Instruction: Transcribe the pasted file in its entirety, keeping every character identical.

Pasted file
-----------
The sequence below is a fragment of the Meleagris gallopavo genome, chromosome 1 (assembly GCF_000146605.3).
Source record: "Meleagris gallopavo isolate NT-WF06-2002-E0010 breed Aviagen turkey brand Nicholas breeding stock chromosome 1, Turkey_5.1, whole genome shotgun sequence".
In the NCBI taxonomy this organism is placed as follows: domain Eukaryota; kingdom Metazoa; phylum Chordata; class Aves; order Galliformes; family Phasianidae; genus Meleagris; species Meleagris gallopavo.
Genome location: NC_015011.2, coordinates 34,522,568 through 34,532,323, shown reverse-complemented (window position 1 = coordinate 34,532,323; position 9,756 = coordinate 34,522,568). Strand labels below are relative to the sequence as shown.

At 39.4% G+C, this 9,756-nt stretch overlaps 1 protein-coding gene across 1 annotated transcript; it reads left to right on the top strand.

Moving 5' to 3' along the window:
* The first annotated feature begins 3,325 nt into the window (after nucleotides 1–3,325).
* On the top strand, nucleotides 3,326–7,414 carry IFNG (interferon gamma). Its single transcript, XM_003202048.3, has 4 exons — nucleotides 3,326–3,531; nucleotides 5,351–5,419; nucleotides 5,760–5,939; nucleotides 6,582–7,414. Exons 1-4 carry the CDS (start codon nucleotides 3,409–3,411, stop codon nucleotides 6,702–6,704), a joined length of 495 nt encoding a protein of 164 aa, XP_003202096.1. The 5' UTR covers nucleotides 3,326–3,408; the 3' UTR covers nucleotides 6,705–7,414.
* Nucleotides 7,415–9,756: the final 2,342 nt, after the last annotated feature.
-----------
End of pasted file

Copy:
The sequence below is a fragment of the Meleagris gallopavo genome, chromosome 1 (assembly GCF_000146605.3).
Source record: "Meleagris gallopavo isolate NT-WF06-2002-E0010 breed Aviagen turkey brand Nicholas breeding stock chromosome 1, Turkey_5.1, whole genome shotgun sequence".
In the NCBI taxonomy this organism is placed as follows: domain Eukaryota; kingdom Metazoa; phylum Chordata; class Aves; order Galliformes; family Phasianidae; genus Meleagris; species Meleagris gallopavo.
Genome location: NC_015011.2, coordinates 34,522,568 through 34,532,323, shown reverse-complemented (window position 1 = coordinate 34,532,323; position 9,756 = coordinate 34,522,568). Strand labels below are relative to the sequence as shown.

At 39.4% G+C, this 9,756-nt stretch overlaps 1 protein-coding gene across 1 annotated transcript; it reads left to right on the top strand.

Moving 5' to 3' along the window:
* The first annotated feature begins 3,325 nt into the window (after nucleotides 1–3,325).
* On the top strand, nucleotides 3,326–7,414 carry IFNG (interferon gamma). Its single transcript, XM_003202048.3, has 4 exons — nucleotides 3,326–3,531; nucleotides 5,351–5,419; nucleotides 5,760–5,939; nucleotides 6,582–7,414. Exons 1-4 carry the CDS (start codon nucleotides 3,409–3,411, stop codon nucleotides 6,702–6,704), a joined length of 495 nt encoding a protein of 164 aa, XP_003202096.1. The 5' UTR covers nucleotides 3,326–3,408; the 3' UTR covers nucleotides 6,705–7,414.
* Nucleotides 7,415–9,756: the final 2,342 nt, after the last annotated feature.